By Dave Bruning
Children are born with skates on all across Canada and in hockey hot beds of the United States. These children make a quick transition to outdoor ponds, regularly playing hockey past dark thirty and fighting off frost bite. A select few are talented enough to play professionally. It only seems natural to return to those children to the outdoor ponds they learned to play hockey on.
The National Hockey League has hit a home run with their Winter Classic series of outdoor hockey games. It is perhaps the best thing Gary Bettman has done in an otherwise unspectacular tenure as commissioner of the National Hockey League.
The first Winter Classic was played in 2008 in Buffalo. The games have been wildly popular for fans and on television. The original concept was a game on New Year’s Day, but has been expanded because of the overwhelming popularity.
The venues for these games are major league baseball parks. The Winter Classic has visited the venerable baseball stomping grounds of Fenway Park, Wrigley Field and this past year, expanded to Dodger Stadium (hockey fun in the sun!). In a stroke of marketing genius, Yankee Stadium hosted two games during the week of the Super Bowl.
The Winter Classic concept has expanded to become a mini All-Star weekend. Charity hockey games and a rink for children are part of the extravaganza. Nothing in recent history has elevated the presence of hockey like the Winter Classic. For a sport that struggles for recognition against football, baseball and basketball, this cannot be understated.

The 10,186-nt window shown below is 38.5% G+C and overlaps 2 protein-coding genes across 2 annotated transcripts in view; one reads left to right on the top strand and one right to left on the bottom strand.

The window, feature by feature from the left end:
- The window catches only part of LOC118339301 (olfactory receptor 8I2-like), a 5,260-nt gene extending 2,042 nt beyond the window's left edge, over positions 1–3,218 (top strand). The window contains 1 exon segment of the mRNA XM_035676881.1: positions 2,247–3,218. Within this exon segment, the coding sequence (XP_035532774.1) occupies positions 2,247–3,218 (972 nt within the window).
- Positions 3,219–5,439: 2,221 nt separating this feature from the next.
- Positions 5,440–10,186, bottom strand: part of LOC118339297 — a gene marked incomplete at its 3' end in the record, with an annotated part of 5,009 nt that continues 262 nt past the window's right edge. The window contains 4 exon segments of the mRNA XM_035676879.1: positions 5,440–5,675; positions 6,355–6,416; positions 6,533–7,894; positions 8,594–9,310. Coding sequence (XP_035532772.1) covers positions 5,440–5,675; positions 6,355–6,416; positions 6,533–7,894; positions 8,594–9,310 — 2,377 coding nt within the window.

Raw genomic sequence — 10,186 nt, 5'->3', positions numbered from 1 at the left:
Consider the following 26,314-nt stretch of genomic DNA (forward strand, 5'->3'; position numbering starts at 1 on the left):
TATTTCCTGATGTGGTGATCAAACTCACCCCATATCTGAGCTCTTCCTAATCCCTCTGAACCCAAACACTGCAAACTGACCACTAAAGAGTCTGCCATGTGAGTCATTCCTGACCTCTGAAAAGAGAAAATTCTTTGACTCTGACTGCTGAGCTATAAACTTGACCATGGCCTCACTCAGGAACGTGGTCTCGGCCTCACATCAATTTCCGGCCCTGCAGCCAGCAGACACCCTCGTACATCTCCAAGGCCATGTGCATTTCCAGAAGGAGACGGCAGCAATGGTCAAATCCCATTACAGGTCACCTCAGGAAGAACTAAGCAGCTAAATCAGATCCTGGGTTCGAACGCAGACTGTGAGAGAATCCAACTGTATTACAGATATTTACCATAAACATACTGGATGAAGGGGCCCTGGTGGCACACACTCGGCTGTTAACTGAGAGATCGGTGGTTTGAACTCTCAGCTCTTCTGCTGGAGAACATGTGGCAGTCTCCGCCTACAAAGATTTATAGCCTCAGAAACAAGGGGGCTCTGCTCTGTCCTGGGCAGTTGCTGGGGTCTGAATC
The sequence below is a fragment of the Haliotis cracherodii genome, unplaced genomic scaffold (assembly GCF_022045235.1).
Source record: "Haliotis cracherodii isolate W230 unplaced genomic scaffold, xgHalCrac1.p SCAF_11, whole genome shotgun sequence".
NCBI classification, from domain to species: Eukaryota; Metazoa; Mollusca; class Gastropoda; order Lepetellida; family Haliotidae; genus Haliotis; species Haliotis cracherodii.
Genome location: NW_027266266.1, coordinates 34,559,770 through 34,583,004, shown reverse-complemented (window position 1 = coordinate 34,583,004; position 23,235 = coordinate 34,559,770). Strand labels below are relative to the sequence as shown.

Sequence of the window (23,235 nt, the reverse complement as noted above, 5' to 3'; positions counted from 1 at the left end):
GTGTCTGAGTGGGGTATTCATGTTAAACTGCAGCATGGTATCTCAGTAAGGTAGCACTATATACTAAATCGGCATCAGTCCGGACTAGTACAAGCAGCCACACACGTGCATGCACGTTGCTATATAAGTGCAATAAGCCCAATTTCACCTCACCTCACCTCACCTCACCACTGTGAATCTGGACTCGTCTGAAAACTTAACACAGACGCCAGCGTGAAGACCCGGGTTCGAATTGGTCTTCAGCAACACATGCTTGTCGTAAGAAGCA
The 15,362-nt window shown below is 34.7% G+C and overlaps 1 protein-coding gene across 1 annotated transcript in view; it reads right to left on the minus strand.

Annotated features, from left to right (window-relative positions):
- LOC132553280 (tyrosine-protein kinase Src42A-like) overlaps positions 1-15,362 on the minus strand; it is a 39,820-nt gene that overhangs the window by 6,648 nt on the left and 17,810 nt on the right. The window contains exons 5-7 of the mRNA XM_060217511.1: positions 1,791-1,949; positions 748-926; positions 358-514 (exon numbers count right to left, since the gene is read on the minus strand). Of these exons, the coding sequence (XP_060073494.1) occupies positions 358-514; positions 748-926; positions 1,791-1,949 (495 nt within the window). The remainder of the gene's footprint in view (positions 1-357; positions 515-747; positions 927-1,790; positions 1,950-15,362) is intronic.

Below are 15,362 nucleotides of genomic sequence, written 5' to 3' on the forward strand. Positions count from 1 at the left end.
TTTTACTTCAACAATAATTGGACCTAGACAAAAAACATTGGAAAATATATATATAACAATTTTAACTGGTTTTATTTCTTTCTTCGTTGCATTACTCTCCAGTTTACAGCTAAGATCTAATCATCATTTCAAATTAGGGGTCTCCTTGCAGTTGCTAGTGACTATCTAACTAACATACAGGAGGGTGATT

The Winter Classic is not without problems. The logistics of creating an outdoor ice arena are daunting. Weather is a constant factor; however, fans seem to relish the cold and crave for snow to fall during the games. The biggest complaint from players is the condition of the ice and the potential of injury from the resulting poor ice.
The resurgence of the Colorado Avalanche brings hope of a Colorado Winter Classic. A 2017 game with the Detroit Red Wings would be perfect. The 20 year anniversary of their classic brawl could be woven into the theme of a great hockey weekend in Denver.
Hockey is now on an extended break, with the Winter Classic passing the hockey torch to the Olympics. Once again, it is a wonderful opportunity for hockey to grab the sporting spotlight. Olympic hockey is perhaps the best hockey played in the world, and it is a once every 4 years treat.
Hockey is a wonderful, fast-paced sport. The Winter Classic series of outdoor hockey games has returned hockey to its roots, and in return, dropped the puck on a new era of hockey.